Outside of the classroom and family homes, the media, advertising, and film industry are still reinforcing the image of a ‘successful and powerful’ man, often portrayed as businessman wearing Italian suits, driving a sports car and delegating the work to female colleagues. This stereotype is evidenced in films such as the Wolf of Wall Street, the Judge, the Big Short, American Hustle and TV series such as Mad Men. Meanwhile, stay at home dads and boys that choose traditional female occupations are largely ignored by policy makers, discouraged by their unconventional choice, and stigmatized. Notably, this focus on performing a socially acceptable form of masculinity could have dangerous consequences. For example, feeding into these kinds of masculinity ideals may lead to a rise in anxiety, frustration and depression amongst men and boys, and subsequently turn into violence as a way for some to reassert their masculinity. Often, these frustrations are targeted at women and children as an attempt to intimidate and reestablish men’s social power. Violence becomes an ephemeral solution to regain this idealized form of manhood.
This notion is illuminated when looking at the rate by which women experience emotional and physical abuse. In Australia for example, 1 in 6 women have experienced physical or sexual violence and 1 in 4 have experienced emotional abuse from a current or former partner.
There is no doubt that toxic masculinity affects the lives of many men who are desperately trying to fit into socially defined gender roles. This in turn, has a negative effect on all genders. Men are feeling the pressure to conform to the breadwinner status quo, and maintain their authority in the household. Furthermore, globalization and economic changes have led to a shift in household dynamics, which has forced some men to reexamine their positionality. Although necessary, this transitional period has threatened the traditional concept of masculinity and contributed to anxieties, depression, unhealthy lifestyle and a loss of identity for some.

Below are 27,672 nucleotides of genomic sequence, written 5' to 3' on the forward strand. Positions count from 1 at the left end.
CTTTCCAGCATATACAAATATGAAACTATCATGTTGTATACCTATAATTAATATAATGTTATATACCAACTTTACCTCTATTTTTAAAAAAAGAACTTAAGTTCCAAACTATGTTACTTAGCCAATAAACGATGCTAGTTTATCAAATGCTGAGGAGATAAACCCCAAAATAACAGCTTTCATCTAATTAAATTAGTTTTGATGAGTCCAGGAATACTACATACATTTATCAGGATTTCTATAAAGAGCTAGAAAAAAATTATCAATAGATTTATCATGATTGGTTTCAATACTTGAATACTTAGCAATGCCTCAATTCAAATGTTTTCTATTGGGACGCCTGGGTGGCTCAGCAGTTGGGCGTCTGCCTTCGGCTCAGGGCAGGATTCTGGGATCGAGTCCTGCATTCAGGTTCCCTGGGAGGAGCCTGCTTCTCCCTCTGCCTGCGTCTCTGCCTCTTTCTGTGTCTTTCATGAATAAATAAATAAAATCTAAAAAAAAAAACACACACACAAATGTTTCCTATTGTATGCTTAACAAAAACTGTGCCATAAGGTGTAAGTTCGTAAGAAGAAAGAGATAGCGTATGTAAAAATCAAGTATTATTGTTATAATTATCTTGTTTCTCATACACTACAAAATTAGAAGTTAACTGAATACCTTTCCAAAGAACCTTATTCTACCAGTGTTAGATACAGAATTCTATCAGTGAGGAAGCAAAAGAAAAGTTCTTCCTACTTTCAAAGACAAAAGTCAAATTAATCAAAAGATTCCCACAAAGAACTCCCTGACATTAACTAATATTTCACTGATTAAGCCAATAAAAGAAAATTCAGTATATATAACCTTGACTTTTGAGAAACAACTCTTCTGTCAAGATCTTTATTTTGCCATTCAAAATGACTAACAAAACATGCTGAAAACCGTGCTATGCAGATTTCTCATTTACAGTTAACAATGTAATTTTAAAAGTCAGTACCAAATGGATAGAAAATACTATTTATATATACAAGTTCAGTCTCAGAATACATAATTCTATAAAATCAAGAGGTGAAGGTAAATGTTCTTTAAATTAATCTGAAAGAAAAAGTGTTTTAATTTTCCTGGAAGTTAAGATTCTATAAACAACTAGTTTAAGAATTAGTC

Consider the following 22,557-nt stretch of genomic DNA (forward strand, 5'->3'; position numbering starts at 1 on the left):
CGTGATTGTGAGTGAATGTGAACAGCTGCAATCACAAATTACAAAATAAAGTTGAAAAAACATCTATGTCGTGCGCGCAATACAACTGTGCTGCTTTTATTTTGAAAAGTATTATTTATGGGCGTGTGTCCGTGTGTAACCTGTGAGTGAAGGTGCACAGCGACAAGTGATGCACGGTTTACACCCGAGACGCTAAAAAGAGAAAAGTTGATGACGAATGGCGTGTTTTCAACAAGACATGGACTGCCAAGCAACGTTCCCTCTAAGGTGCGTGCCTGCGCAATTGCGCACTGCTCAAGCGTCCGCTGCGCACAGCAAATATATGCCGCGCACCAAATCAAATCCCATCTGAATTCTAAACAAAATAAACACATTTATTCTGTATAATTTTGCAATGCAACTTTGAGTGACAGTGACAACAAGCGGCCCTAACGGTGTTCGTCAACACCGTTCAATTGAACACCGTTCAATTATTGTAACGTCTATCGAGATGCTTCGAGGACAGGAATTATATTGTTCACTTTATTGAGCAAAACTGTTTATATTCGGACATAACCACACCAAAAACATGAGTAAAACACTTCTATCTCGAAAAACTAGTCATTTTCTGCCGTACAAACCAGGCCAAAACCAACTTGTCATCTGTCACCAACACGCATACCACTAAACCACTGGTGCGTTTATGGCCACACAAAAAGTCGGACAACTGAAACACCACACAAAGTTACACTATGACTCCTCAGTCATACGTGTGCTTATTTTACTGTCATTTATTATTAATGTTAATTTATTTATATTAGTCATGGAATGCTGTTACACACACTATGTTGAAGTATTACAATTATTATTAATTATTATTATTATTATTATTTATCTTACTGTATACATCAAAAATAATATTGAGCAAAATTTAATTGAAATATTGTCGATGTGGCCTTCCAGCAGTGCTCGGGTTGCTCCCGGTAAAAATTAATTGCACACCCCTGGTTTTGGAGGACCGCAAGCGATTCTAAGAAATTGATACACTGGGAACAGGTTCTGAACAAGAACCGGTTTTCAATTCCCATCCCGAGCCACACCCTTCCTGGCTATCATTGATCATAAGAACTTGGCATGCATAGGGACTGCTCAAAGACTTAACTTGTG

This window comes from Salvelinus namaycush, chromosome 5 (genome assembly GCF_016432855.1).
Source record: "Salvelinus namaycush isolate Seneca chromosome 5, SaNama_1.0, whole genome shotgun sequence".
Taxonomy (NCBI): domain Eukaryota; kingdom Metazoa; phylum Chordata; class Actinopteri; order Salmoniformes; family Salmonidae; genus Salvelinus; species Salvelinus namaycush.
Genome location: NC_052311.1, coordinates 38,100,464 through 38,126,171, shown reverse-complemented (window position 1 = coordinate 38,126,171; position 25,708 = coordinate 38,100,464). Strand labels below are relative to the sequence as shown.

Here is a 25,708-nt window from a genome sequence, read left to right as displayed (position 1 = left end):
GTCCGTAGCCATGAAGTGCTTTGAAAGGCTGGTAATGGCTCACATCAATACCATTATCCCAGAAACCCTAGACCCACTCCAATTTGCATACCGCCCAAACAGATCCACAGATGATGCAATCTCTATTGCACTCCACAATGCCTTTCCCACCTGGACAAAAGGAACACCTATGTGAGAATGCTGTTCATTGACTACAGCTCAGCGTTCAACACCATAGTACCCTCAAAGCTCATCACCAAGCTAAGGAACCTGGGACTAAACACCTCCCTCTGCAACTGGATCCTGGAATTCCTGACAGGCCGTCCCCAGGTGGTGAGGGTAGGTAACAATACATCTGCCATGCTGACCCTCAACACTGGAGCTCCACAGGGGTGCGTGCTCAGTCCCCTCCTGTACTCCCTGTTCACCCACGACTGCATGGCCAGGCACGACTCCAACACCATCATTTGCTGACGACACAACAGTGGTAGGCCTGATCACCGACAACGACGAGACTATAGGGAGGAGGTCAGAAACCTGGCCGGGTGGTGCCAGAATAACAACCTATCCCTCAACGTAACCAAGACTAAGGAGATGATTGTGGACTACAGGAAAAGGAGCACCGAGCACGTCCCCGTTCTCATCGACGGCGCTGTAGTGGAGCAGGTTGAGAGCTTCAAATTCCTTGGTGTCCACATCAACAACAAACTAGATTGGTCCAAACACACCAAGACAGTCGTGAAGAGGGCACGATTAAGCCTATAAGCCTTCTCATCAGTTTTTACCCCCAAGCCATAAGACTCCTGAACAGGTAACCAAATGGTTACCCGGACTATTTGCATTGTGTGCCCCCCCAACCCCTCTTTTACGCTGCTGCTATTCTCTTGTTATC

The great paradox of masculinities is that cis men are affected by gender norms, while at the same time holding privileged positions in society. The point that Michael Kimmel, one of the world’s leading experts in men and masculinities, has argued is that these privileges are associated with certain behavioural pressures, which can affect men’s general well-being. He suggests that socializing men in a way that promotes gender equality could reduce the negative effects associated with these pressures.
Kimmel also points to the fact that the definitions of masculinity evolve over time and are likely to change with new public policies and social structures. According to him, “definitions of masculinity are historically reactive to changing definitions of femininity.” Women redefining their role and position in the household and workspace will prompt a behavioural change from men – hopefully for the better.
In order to accelerate those changes, it is imperative that gender roles and sexuality are discussed at schools, with kids as young as nine years old. Schools need to create a space for healthy discussion and self-reflection around issues such as gender stereotypes, cultural norms, and violence against women. It is in the safety of classrooms and schoolyard that performances, role-plays, debates and critical thinking can be applied to defy the current model of masculinity.
Luckily for girls and boys, gender norms are fluid and adaptable, and with time men must come to see that gender equality is in their best interest and benefit.
[Feature image via Linda Magdalena Jonsson]